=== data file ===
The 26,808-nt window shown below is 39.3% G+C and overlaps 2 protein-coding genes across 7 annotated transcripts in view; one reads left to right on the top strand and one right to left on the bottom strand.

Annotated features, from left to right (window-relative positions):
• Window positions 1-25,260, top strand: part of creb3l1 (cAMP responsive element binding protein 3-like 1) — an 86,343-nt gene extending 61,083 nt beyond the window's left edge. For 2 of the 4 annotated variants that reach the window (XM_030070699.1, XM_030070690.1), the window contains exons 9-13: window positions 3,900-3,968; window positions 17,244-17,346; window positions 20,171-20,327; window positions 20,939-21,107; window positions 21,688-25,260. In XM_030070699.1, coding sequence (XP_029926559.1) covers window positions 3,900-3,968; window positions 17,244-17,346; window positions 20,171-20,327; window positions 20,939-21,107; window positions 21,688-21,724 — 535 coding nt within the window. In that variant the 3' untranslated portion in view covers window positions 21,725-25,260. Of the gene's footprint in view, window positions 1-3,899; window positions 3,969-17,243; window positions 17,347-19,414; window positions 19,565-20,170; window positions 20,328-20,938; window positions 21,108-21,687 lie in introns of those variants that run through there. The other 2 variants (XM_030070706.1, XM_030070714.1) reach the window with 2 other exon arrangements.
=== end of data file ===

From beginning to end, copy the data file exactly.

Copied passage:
The 26,808-nt window shown below is 39.3% G+C and overlaps 2 protein-coding genes across 7 annotated transcripts in view; one reads left to right on the top strand and one right to left on the bottom strand.

Annotated features, from left to right (window-relative positions):
• Window positions 1-25,260, top strand: part of creb3l1 (cAMP responsive element binding protein 3-like 1) — an 86,343-nt gene extending 61,083 nt beyond the window's left edge. For 2 of the 4 annotated variants that reach the window (XM_030070699.1, XM_030070690.1), the window contains exons 9-13: window positions 3,900-3,968; window positions 17,244-17,346; window positions 20,171-20,327; window positions 20,939-21,107; window positions 21,688-25,260. In XM_030070699.1, coding sequence (XP_029926559.1) covers window positions 3,900-3,968; window positions 17,244-17,346; window positions 20,171-20,327; window positions 20,939-21,107; window positions 21,688-21,724 — 535 coding nt within the window. In that variant the 3' untranslated portion in view covers window positions 21,725-25,260. Of the gene's footprint in view, window positions 1-3,899; window positions 3,969-17,243; window positions 17,347-19,414; window positions 19,565-20,170; window positions 20,328-20,938; window positions 21,108-21,687 lie in introns of those variants that run through there. The other 2 variants (XM_030070706.1, XM_030070714.1) reach the window with 2 other exon arrangements.